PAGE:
Pigs and Chicken Review – Life on a Tech Farm

Lizzie Peet, Sharon Freedman, and Christopher Reiling in PIGS AND CHICKENS - Photo by Peter Carrier

What better way to write about the intricate ins and outs of any situation than to live it? Playwright Marek Glinski did just that and now pokes fun about – and little digs at – a job he once held in a tech firm. Glinski recalls vividly his job as a technical writer trying to interact with a quirky engineering team who only spoke in acronyms. What a great way to remember all those team members, a group of real live human beings with all the faults and foibles in all of us, as they tried to build solutions to problems which would rise above the messiness of their own lives.

Andy Shephard, Poonam Basu, Sharon Freedman, Anil Margsahayam, Christopher Reiling, and Lizzie Peet – Photo by Peter Carrier

Wili (Sharon Freedman) is a technical writer who has been hired to make sense out of the off-the-wall productions of a group of gossipy, flawed people who seem opposed to linear thinking. Her anger and frustration know no bounds – until she begins to interact with the characters on a personal level. There’s Aditi (Poonam Basu), whose advanced pregnancy (and eventual delivery) causes lots of waves in this tight-knit but temperamental crowd. Sam (Anil Margsahayam) isn’t sure he can handle all the pressure – and Brett (Don Cummings), Stephanie (Lizzie Peet), Chris (Christopher Reiling), and Brian (Andy Shephard) seem doomed to fall apart. As the relentless progress of technology marches on, it’s pretty difficult for mere humans to keep pace.

Don Cummings and Sharon Freedman – Photo by Peter Carrier

But something happens soon after the introductions. Glinski’s play, which was originally conceived as a way to criticize the system (and probably to give him the sounding board he needed to stay sane in an insane situation), starts to develop into a study of how people confined to a tiny space for many hours a day learn to adapt to each other and the setting. How they develop trust and become dependent on each other. PIGS AND CHICKENS may have started as a rant, but it ended up as an exploration of group dynamics.

Sharon Freedman, Andy Shephard, and Anil Margsahayam – Photo by Peter Carrier

Director Kevin Comartin helms the production with skill and the assistance of a talented ensemble. Amanda Knehans’ scenic design is set smack in the middle of the audience, and pretty quickly the audience almost becomes part of the scene. Brad Bentz’ lighting, David Boman’s sound, and Maggie Clapis’ costumes lend considerable authenticity to a cramped office where privacy is a myth.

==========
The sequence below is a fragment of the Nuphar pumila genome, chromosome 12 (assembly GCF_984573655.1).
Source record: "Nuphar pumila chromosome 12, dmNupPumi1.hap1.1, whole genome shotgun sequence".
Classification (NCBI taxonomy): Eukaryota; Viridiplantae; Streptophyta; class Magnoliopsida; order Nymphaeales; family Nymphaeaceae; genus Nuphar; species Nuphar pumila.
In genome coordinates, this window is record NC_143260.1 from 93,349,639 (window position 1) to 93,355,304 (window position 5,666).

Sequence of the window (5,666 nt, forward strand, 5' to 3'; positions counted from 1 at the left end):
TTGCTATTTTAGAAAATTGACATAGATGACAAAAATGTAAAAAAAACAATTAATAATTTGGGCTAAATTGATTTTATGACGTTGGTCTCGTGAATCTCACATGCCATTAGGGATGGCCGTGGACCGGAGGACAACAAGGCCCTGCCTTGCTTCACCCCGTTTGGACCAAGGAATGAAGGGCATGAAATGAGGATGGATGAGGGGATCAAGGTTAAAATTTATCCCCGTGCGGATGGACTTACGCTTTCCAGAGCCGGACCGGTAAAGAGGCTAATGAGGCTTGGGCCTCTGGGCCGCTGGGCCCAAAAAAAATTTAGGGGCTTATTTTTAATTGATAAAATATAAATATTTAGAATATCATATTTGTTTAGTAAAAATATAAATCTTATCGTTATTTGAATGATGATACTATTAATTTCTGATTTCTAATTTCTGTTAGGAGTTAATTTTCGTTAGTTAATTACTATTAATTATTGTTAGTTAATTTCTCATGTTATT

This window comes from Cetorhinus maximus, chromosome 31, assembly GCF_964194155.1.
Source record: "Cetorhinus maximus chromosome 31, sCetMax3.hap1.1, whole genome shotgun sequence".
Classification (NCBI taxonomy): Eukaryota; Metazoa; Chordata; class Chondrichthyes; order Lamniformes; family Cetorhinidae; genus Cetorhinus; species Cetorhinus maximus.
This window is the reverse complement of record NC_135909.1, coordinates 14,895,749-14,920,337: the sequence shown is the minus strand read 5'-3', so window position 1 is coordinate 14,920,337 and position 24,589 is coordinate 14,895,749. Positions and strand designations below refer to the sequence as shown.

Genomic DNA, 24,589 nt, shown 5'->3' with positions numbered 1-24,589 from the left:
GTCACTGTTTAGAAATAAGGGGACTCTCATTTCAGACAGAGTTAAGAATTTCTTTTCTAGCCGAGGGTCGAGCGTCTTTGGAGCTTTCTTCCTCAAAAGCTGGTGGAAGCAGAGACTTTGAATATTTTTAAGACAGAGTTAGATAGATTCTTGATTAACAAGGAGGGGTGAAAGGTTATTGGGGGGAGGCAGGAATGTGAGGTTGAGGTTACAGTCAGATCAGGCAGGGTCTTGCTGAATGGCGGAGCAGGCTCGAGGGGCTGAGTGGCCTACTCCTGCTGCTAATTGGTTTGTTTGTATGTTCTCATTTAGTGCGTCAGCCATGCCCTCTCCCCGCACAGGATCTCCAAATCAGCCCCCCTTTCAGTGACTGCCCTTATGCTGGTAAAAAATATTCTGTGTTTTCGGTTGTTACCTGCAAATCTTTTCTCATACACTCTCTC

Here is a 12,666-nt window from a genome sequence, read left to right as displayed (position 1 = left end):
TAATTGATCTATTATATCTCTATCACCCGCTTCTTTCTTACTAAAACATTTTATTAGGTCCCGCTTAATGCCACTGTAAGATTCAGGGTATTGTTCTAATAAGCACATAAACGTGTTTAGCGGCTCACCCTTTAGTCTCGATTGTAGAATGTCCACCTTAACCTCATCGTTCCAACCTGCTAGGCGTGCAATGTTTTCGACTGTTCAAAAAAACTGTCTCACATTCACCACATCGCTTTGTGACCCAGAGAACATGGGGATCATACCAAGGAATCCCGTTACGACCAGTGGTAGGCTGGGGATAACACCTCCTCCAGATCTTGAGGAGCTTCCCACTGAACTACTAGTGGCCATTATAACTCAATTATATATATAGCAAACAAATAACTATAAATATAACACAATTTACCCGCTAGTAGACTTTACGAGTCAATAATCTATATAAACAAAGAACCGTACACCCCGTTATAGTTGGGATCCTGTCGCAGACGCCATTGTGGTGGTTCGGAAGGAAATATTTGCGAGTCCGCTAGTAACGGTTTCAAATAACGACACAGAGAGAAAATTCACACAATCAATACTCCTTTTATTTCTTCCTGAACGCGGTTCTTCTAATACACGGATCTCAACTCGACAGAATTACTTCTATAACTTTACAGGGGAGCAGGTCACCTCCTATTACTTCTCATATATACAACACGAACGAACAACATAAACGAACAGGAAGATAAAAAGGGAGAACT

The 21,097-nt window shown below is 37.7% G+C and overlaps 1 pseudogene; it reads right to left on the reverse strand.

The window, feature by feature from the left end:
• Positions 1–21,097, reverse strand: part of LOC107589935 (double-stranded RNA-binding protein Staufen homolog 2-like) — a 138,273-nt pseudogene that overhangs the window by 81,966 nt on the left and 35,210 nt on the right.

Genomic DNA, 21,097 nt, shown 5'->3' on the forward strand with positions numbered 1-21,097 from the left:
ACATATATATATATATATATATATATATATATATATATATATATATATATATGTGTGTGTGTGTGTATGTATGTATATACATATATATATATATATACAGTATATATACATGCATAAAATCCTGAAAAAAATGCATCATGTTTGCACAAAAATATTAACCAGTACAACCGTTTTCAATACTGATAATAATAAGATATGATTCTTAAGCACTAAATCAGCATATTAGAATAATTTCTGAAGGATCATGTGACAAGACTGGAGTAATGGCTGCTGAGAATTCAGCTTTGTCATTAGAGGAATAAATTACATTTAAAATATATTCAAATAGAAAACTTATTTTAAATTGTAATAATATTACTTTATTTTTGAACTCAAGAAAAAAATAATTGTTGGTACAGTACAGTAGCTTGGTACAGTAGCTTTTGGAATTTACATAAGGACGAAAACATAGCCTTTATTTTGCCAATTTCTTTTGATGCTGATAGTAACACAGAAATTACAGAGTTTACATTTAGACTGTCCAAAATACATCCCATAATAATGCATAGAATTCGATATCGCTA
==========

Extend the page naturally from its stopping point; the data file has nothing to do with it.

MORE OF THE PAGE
Christopher Reiling and Sharon Freedman – Photo by Peter Carrier

While PIGS AND CHICKENS is interesting, it seemed far too long and might have benefited from a one-act format (rather than the two acts with intermission). There was a tendency to make a point, and then make that point repetitively. The play appeared to focus on a single key idea, so that sub-stories were a distraction rather than an enhancement. The cast members might also have slowed their line delivery slightly in order to make their statements clearer and easier to follow – especially for a non-technological audience member. Nonetheless, the theme was intriguing and certainly timely in this, a rapidly expanding technological society.

Sharon Freedman, Poonam Basu, and Lizzie Peet – Photo by Peter Carrier

PIGS AND CHICKEN runs through April 15, 2018, with performances at 8 p.m. on Fridays and Saturdays and at 4 p.m. on Sundays (no performance on March 24 and an added performance at 8 p.m. on Thursday, April 12). The Ensemble Studio Theatre/LA is located in the Atwater Village Theatre Complex, 3269 Casitas Avenue, Los Angeles, CA 90039. Tickets are $15 to $20. For information and reservations, call 818-839-1197 or go online.

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